Over time, the esoteric and sometimes downright strange quests of science have proven easy targets for politicians and others looking for perceived examples of waste in government – and a cheap headline.
In 1966, microbiologist Tom Brock’s National Science Foundation-supported treks to Yellowstone National Park to study life in the park’s thermal springs might easily have been singled out as yet another feckless science project, deserving of a “Golden Fleece Award.”
But Brock, then a professor at Indiana University, and Hudson Freeze, an undergraduate student working with Brock at Mushroom Spring in the Lower Geyser Basin of Yellowstone, found something that by any measure validates investments in basic science, the undirected search for new knowledge.
At the time, Brock was simply interested in studying the microbial ecology of the thermal springs that make Yellowstone famous. It was a frontier of knowledge as scientific dogma held that life, or at least photosynthetic life, could not occur at temperatures above 160 degrees Fahrenheit.
But to their astonishment, Brock and Freeze found a bacterium, later dubbed Thermus aquaticus, that made its entire living in the scalding waters of Mushroom Spring. The discovery set the stage for the branch of science that studies life in extreme environments and, most tangibly, yielded an enzyme, Taq polymerase, that is central to the technology for amplifying DNA – revolutionizing everything from medical diagnostics to criminal forensics.
“We were looking for a simple system where one could do basic research in microbial ecology. Everything fell out of that,” recalls Brock, now an emeritus professor of bacteriology at the University of Wisconsin-Madison. “We didn’t know there were these organisms that could live in boiling water.”
Now, almost 40 years after discovering and describing the organism, Brock and Freeze are being recognized with the Golden Goose Award, an award aimed at celebrating “seemingly obscure studies that have led to major breakthroughs and resulted in significant societal impact.”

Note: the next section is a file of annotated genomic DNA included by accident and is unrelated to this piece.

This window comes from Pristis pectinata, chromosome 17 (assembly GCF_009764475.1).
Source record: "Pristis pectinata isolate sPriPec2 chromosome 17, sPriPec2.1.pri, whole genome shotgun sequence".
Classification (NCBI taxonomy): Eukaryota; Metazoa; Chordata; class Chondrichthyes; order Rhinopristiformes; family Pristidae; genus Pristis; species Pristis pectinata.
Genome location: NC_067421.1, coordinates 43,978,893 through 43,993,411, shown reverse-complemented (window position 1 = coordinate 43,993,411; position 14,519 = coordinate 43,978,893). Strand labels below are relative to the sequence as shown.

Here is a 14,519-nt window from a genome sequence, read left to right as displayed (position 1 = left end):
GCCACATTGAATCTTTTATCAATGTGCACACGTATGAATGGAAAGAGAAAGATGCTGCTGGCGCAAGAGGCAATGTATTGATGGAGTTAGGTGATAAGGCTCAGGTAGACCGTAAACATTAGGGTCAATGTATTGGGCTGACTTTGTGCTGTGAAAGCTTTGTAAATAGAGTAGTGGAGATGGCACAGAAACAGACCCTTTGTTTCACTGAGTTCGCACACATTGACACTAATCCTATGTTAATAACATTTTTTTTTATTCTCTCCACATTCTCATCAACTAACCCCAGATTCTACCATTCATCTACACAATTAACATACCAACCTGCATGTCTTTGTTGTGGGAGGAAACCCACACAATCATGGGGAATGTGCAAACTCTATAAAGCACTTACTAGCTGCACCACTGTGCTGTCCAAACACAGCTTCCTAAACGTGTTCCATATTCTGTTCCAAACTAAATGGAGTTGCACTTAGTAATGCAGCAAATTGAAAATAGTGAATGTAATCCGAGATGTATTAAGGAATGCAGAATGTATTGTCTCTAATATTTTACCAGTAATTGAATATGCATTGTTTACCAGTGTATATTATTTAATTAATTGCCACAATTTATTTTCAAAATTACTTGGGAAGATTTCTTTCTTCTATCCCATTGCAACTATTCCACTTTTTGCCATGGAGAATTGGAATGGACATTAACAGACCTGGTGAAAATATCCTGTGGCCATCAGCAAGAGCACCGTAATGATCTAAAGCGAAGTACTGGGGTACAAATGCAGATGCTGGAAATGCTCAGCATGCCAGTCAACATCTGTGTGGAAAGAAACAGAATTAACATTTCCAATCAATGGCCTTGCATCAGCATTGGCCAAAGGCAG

Conferred by a gaggle of organizations – the American Association for the Advancement of Science, the Association of American Universities, the Association of Public and Land-grant Universities, the Breakthrough Institute, the Progressive Policy Institute, the Science Coalition, the Task Force on American Innovation, and United for Medical Research – the Golden Goose Award is given for federally-funded research that has led to “demonstrable, significant human and economic benefits.”
The enzyme derived from the Thermus aquaticus bacterium powers polymerase chain reaction, or PCR. It is a technique used routinely to take trace amounts of DNA and amplify it for identification or study. The Taq polymerase is useful because it is stable at the high temperatures PCR requires to denature DNA and exponentially replicate target strands. The technology – for which its inventor, Kary Mullis, was awarded the Nobel Prize – is widely used in molecular biology, criminal forensics and medical diagnostics.
The Golden Goose Award was originally conceived by Congressman Jim Cooper of Tennessee to help educate members of Congress and the public about the value of basic scientific research. The name is a play on the Golden Fleece Awards, given by the late Wisconsin Sen. William Proxmire between 1975 and 1988, targeting specific federally funded research grants as examples of government waste.
“We’ve all read stories about the study with the wacky title, the research project from left field,” Cooper says. “But off-the-wall science yields medical miracles. We can’t abandon research funding only because we can’t predict how the next miracle will happen.”
Taq polymerase has gone on to be a workhorse molecule of science in good measure because Brock and Freeze deposited samples of the organism in the American Type Culture Collection, a repository where others can freely obtain cultures of the organism for little or no cost. It was there that Mullis and his collaborators found Thermus aquaticus and its enzyme when they were looking to replace an E. coli enzyme that did not survive the high temperatures of PCR.
Although Brock began his career at the Upjohn Co. looking for new antibiotics, after a few years he turned to the professor business and basic research: “Everything I ever did was basic,” says Brock. “It’s great that this discovery happened, but I wouldn’t have predicted it.”
Brock and Freeze will receive their award at a Capitol Hill ceremony on Sept. 19.
Terry Devitt, University Communications